5. We Are All Enablers of Donald Sterling: There are so many people guilty of turning a blind eye to Donald Sterling’s behavior that it’s almost embarrassing to see the new found rage being expressed all over the country. HE HAS A PUBLIC TRACK RECORD OF BEING A RACIST!!! All you had to do was read a newspaper or listen to former players, coaches, or read some of the sworn public testimony. However, we all accepted him for some reason. It’s almost as if we said, well he hasn’t yet crossed the line into an “unacceptable level of racism” yet OR we don’t care because his racism hasn’t been directly focused on “me”. Elgin Baylor is the perfect example. A man who worked for Donald Sterling for 22 years and then, only after being fired, stood up against his racist boss. Basically, as long as he was getting a paycheck he was willing to accept it. Conviction and Integrity means standing up for a belief even when it means sacrificing personal gain. Again, none of this excuses this asshole racist’s actions BUT it does explain why it’s been allowed to get to this point.
6. As Further Evidenced By Sterling’s NAACP Awards: Don’t think that people were turning a knowingly blind eye to Donald Sterling’s past behavior? Well how about the LA Chapter of the NAACP was about to award Sterling with his SECOND Lifetime Achievement Award. Let that sink in. Listen, I’m fine with the theoretical concept of Donald Sterling trying to make amends for his racist rental policies by donating to the NAACP. HOWEVER, there are far too many allegations against him of racism and bigotry to give him an award of any kind, let alone 2. I don’t care how much money he paid them. But, I guess the LA NAACP has lower standards or a lower price. It’s disgusting. The one group that absolutely should have been taking action against a man like Sterling, were too busy allowing themselves to be bought. A full scale investigation should be launched into this organization aimed at protecting and furthering the rights of the African American community.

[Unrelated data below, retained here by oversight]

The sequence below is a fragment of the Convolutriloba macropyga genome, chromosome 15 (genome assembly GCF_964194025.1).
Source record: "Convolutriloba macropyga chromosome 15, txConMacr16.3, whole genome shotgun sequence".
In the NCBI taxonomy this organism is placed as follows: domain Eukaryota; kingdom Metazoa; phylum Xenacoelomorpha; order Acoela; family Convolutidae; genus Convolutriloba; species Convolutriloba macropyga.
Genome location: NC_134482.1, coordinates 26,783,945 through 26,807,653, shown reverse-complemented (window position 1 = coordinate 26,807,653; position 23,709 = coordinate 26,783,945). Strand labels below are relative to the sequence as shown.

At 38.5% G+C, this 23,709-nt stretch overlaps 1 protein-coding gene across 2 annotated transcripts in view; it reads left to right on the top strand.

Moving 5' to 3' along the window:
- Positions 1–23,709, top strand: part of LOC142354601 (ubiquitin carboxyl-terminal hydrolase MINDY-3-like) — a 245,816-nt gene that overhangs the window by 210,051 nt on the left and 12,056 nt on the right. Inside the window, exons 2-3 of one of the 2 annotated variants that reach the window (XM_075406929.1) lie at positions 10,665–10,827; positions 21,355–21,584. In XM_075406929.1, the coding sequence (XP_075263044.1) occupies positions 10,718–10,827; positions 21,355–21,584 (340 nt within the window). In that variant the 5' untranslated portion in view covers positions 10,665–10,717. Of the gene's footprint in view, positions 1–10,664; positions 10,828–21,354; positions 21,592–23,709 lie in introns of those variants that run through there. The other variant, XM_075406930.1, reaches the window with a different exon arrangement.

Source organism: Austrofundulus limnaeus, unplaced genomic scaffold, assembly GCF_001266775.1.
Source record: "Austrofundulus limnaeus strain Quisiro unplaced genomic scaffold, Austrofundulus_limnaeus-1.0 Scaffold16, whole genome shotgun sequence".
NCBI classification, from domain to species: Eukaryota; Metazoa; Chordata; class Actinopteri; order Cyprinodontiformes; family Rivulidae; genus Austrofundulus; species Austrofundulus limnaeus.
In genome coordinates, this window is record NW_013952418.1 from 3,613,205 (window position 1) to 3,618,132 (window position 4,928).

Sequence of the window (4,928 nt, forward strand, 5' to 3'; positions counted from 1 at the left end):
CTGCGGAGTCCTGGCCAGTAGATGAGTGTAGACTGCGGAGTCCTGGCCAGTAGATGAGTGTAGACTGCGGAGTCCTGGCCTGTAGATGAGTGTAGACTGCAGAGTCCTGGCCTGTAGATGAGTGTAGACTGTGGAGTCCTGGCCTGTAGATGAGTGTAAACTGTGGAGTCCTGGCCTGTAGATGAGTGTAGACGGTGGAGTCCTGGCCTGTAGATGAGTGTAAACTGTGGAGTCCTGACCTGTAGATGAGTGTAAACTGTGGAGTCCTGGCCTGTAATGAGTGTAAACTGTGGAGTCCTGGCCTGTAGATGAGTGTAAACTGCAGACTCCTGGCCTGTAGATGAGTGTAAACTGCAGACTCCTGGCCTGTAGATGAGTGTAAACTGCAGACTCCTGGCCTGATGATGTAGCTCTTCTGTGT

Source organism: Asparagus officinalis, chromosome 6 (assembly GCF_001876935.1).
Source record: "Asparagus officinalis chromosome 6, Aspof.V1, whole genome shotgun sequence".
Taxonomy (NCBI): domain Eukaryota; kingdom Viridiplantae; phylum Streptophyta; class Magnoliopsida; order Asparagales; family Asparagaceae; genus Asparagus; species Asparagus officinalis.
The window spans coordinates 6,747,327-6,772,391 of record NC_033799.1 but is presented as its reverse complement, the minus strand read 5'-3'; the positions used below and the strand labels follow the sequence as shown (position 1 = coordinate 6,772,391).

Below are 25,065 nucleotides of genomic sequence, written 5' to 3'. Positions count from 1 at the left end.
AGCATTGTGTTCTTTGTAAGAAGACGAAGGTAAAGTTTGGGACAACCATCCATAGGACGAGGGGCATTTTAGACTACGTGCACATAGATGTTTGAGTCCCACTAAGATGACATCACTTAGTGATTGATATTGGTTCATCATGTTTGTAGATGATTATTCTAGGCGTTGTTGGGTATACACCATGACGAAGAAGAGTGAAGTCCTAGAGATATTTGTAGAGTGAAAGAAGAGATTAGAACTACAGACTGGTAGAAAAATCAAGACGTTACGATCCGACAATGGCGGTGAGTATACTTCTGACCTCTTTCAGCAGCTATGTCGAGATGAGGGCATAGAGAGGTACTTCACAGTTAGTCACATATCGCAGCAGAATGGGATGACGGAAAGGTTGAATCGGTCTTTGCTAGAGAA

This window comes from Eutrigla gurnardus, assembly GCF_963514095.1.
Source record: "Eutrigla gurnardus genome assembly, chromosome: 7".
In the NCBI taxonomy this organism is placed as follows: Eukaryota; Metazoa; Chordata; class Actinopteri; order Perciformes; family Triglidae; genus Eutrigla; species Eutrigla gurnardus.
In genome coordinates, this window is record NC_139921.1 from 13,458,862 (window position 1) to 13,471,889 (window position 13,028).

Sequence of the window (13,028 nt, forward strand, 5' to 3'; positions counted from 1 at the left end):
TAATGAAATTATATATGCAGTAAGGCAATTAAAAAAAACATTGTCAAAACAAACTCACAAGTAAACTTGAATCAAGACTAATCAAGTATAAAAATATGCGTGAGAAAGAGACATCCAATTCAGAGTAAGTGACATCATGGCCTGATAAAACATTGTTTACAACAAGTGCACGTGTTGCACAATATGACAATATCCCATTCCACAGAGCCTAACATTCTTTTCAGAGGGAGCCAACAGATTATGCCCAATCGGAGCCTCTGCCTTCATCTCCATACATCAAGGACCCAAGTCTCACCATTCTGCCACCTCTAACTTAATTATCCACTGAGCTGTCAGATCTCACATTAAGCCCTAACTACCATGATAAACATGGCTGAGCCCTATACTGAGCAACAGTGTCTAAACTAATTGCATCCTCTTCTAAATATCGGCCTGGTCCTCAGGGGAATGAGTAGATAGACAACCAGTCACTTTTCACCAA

7. The Players Aren’t The Only Victims: I’m sorry, but while I am outraged at the way Sterling views his players as his work horses that he lavishes with gifts for their hard day’s work, I feel equally if not worse for all the other minority individuals under his employ. The players, every single one of them, had at least some choice in coming to play for the Clippers and are rewarded handsomely for it. They are all millionaires. But, what about the concession workers and janitors and every other person that makes $8 an hour just trying to make ends meet? Sterling hates them equally, and maybe even more so because they can’t be exploited at nearly the profit margin. These are the same people he didn’t even want to let PAY him for the right to have a home. Why is no one talking about these people? The players, almost everyone of them, could retire tomorrow in protest and be completely financially secure. However, if they did that you know who wouldn’t be able to survive the implications? The people who work at the stadium. Those people can’t NOT show up to work in protest or even survive a work stoppage dictated by millionaires. They are regular hard working people that NEED every penny from that job, otherwise they wouldn’t be working there in the first place.